DOI: 10.3390/electronics12153300 ISSN: 2079-9292

Anomaly Detection in 6G Networks Using Machine Learning Methods

Mamoon M. Saeed, Rashid A. Saeed, Maha Abdelhaq, Raed Alsaqour, Mohammad Kamrul Hasan, Rania A. Mokhtar
  • Electrical and Electronic Engineering
  • Computer Networks and Communications
  • Hardware and Architecture
  • Signal Processing
  • Control and Systems Engineering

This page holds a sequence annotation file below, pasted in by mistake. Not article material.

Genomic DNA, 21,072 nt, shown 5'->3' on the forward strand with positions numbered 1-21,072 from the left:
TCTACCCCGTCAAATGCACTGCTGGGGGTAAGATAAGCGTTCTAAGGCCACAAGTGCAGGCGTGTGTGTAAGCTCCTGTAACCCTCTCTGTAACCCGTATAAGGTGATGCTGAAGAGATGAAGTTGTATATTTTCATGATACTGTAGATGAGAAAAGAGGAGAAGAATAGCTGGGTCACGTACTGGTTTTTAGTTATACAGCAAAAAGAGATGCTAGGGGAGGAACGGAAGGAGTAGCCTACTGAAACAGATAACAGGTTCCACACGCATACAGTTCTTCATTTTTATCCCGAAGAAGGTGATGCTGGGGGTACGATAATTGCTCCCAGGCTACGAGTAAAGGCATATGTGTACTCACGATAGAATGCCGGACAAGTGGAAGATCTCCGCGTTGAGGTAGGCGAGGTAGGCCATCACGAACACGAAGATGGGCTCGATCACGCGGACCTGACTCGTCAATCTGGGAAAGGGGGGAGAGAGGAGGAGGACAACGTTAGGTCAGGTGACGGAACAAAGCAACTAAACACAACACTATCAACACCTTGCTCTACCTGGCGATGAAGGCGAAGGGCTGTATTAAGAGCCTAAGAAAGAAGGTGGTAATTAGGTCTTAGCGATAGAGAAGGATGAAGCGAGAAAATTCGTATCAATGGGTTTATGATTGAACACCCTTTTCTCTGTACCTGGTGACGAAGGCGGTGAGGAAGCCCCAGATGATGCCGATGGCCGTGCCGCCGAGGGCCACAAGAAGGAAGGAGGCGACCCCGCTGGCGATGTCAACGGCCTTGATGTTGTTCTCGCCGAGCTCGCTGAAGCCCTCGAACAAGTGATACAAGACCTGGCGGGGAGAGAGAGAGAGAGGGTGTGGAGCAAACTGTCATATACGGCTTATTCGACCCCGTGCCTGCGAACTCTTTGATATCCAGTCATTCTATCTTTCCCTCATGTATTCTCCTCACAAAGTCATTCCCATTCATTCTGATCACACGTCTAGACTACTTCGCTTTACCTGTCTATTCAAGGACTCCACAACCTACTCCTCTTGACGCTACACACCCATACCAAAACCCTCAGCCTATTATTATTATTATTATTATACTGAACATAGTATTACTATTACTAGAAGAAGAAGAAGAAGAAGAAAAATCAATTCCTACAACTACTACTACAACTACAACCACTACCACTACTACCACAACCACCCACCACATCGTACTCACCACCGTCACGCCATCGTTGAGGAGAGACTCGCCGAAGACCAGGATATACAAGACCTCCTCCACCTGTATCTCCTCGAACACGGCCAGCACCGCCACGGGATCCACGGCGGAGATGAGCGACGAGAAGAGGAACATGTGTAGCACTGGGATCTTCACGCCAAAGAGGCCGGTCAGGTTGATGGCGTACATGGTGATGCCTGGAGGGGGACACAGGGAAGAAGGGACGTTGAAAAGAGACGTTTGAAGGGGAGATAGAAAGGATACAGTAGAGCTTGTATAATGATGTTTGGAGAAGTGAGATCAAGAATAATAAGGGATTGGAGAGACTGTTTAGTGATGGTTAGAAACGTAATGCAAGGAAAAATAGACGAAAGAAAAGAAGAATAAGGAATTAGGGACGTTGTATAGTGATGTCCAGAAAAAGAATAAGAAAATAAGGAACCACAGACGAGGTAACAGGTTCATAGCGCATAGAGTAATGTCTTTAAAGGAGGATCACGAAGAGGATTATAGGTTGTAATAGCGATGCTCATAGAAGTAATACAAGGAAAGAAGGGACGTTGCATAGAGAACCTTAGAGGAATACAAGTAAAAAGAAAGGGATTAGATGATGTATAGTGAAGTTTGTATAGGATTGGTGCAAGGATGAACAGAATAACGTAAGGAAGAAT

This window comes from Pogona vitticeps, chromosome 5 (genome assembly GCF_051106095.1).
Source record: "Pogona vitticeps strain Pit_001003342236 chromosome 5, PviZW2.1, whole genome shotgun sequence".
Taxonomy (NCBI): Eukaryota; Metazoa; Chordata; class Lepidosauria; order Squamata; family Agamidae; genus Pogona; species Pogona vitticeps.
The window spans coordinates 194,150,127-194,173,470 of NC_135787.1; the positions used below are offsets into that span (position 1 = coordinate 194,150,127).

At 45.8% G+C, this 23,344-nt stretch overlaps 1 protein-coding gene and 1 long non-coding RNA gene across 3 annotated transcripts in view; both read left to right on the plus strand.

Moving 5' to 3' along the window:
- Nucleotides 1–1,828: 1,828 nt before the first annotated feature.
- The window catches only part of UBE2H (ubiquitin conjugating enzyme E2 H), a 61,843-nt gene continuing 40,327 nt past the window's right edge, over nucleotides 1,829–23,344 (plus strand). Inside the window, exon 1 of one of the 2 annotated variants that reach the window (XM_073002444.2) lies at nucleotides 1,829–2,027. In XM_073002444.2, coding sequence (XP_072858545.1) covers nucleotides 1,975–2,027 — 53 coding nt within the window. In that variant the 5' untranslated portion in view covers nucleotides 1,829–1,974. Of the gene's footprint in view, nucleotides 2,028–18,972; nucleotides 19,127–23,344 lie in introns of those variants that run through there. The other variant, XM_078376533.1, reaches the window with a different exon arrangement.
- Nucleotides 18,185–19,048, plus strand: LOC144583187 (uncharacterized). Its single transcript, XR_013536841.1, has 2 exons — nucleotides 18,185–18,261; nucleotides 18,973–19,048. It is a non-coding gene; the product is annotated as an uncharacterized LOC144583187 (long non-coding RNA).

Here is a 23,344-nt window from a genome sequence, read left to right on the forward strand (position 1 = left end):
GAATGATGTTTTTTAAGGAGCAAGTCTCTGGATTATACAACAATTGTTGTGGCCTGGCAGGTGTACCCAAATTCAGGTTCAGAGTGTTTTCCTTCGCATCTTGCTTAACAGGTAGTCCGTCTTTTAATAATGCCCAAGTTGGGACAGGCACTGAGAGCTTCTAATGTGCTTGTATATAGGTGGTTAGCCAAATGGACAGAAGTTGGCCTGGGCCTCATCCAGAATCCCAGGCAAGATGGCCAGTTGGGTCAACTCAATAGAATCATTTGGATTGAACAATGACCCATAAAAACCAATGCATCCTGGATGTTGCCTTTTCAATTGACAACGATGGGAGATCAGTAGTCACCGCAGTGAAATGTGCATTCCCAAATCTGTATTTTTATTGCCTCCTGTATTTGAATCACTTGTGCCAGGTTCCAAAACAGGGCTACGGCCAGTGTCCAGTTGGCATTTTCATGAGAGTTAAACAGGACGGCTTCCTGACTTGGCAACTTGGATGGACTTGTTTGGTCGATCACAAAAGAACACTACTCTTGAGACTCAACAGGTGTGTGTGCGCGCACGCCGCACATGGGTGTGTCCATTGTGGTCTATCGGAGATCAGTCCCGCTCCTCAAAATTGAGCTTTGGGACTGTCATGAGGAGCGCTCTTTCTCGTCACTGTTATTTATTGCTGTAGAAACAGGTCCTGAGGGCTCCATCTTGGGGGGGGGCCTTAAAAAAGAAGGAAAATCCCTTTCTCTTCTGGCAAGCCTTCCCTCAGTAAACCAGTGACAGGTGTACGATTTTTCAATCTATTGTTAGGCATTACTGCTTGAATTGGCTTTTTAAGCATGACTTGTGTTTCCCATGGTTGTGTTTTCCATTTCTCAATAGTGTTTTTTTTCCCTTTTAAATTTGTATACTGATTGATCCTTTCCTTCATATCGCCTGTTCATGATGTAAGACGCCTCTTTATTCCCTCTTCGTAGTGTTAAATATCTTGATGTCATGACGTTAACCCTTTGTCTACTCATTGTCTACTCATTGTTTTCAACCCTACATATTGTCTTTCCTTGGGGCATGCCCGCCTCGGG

While the cloudification of networks with a micro-services-oriented design is a well-known feature of 5G, the 6G era of networks is closely related to intelligent network orchestration and management. Consequently, artificial intelligence (AI), machine learning (ML), and deep learning (DL) have a big part to play in the 6G paradigm that is being imagined. Future end-to-end automation of networks requires proactive threat detection, the use of clever mitigation strategies, and confirmation that 6G networks will be self-sustaining. To strengthen and consolidate the role of AI in safeguarding 6G networks, this article explores how AI may be employed in 6G security. In order to achieve this, a novel anomaly detection system for 6G networks (AD6GNs) based on ensemble learning (EL) for communication networks was redeveloped in this study. The first stage in the EL-ADCN process is pre-processing. The second stage is the feature selection approach. It applies the reimplemented hybrid approach using a comparison of the ensemble learning and feature selection random forest algorithms (CFS-RF). NB2015, CIC_IDS2017, NSL KDD, and CICDDOS2019 are the three datasets, each given a reduced dimensionality, and the top subset characteristic for each is determined separately. Hybrid EL techniques are used in the third step to find intrusions. The average voting methodology is employed as an aggregation method, and two classifiers—support vector machines (SVM) and random forests (RF)—are modified to be used as EL algorithms for bagging and adaboosting, respectively. Testing the concept of the last step involves employing classification forms that are binary and multi-class. The best experimental results were obtained by applying 30, 35, 40, and 40 features of the reimplemented system to the three datasets: NSL_KDD, UNSW_NB2015, CIC_IDS2017, and CICDDOS2019. For the NSL_KDD dataset, the accuracy was 99.5% with a false alarm rate of 0.0038; the accuracy was 99.9% for the UNSW_NB2015 dataset with a false alarm rate of 0.0076; and the accuracy was 99.8% for the CIC_IDS2017 dataset with a false alarm rate of 0.0009. However, the accuracy was 99.95426% for the CICDDOS2019 dataset, with a false alarm rate of 0.00113.

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